HAMILTON, Ohio — Think back to that lesson in school that ended up teaching you something for life. That’s exactly where we found some Butler Tech-Ross High School students. The project that’s changing their worlds, and the world around them is this week’s “Positively Cincinnati.”
Student Levi Grimm said, “Our organization has grown from a tiny class project now all the way to a registered non-profit organization.”
He’s talking about JEE Foods.
JEE is an acronym for Jobs, Education and Economy. The vehicle to improve all three areas – the collection, processing and redistribution of food – might as well be based on an old adage, “Waste not. Want not.”
The students rescue food that places might otherwise throw away.
While we were there, it was corn from a local farm. They used the corn and other produce they took in to make salsa they planned on taking to a food bank in Hamilton.
The goal is the same with food that makes prepared meals possible, too. for folks who might miss a meal. And it’s all from rescued food.
“It’s amazing to see the amount of change you can have on someone’s life,” said student Alayna Meade. “Someone who would have gone to bed on an empty stomach is being given the chance to have a meal.”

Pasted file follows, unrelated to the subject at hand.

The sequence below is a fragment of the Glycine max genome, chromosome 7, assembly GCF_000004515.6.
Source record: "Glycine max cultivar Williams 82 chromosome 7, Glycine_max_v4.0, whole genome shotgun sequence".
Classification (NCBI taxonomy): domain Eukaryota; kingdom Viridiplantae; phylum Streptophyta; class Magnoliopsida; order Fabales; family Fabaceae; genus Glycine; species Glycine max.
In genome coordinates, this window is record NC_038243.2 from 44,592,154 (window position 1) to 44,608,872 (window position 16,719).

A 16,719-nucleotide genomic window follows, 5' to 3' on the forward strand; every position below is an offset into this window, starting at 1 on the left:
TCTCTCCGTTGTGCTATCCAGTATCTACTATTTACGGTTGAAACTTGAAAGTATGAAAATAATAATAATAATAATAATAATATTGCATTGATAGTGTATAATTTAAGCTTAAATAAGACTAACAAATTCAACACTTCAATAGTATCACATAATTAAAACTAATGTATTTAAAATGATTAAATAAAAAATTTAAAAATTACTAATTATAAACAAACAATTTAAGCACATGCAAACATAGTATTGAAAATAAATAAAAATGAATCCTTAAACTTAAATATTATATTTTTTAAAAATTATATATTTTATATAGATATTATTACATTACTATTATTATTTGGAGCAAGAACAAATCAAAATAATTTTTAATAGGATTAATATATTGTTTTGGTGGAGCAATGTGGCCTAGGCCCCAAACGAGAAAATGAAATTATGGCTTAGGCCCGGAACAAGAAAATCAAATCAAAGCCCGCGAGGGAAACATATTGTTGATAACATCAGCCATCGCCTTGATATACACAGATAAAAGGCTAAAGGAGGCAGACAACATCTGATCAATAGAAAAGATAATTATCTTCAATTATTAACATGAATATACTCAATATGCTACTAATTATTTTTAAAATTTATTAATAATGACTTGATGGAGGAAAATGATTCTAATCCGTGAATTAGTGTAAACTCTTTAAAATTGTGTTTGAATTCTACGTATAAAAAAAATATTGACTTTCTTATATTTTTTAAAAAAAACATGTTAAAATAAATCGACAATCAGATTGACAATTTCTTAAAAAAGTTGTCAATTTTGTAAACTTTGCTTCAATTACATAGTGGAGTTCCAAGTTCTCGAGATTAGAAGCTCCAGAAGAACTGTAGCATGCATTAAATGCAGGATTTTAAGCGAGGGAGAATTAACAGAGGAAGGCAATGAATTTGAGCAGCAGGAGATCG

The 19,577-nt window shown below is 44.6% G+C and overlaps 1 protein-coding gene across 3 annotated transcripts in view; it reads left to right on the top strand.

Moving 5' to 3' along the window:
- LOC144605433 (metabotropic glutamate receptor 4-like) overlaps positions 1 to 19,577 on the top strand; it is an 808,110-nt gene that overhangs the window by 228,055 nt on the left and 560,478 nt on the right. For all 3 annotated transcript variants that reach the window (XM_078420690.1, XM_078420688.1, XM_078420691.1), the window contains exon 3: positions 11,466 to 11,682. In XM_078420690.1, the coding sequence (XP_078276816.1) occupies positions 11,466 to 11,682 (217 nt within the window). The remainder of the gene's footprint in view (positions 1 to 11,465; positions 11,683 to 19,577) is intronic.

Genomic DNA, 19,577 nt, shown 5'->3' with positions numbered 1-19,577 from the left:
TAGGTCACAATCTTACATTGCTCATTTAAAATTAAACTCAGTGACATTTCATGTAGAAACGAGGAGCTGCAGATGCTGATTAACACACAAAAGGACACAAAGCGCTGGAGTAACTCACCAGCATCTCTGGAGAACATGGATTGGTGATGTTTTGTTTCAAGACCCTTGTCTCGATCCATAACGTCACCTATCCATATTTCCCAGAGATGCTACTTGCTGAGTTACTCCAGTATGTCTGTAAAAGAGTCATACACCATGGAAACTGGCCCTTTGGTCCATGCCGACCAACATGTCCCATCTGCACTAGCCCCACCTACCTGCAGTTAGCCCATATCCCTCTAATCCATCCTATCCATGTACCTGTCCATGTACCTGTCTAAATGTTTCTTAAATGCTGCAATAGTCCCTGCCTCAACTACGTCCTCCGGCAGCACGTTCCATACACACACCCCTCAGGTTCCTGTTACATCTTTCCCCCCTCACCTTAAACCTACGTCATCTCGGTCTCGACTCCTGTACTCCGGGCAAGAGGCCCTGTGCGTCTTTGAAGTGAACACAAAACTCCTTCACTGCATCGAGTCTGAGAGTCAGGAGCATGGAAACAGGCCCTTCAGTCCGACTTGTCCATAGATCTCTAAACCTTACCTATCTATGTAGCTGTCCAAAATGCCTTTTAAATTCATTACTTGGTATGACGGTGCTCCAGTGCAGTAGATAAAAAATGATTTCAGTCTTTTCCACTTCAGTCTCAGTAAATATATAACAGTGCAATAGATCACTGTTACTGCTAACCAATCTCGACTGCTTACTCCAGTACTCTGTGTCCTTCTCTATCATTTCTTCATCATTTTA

And to think, it all began when their class was chosen to participate in a global discussion.
“We were tasked with solving United Nations Sustainable Development Goals 1 and 2, or no poverty and zero hunger,” said student Brett Eads.
Their solution - student-powered hunger relief - has won them awards and allowed them to see the world they hope to help. They were even in South Africa and at the United Nations.
But it’s not just about their experience. It’s also about the hours they spend after school to change the planet they call home.
“I’ve learned that anybody can make a difference. I mean, I am a sophomore at Ross High School and I am helping change people’s lives all throughout our community,” said Meade. “That’s mind-blowing.”
“It’s very rewarding," said Eads. "Just like when I go on donation runs, seeing the look on people’s faces when they know they’ll have a meal to serve their children at night.”
Under the guidance of teacher Tom O’Neill, the students say they have re-purposed more than 5,000 pounds of food. They have had to learn about nutrition, food safety – you name it. JEE Foods make a skill set possible, playing into their “Jobs, Economy and Education” goals.
Next step: They say they are working on a bus that could take food to their client base – a kind of mobile grocery store to tackle food deserts.
If you would like to learn more, or help the young people with their student-powered hunger relief, reach out to them at jeefoods.org or 513-868-4538.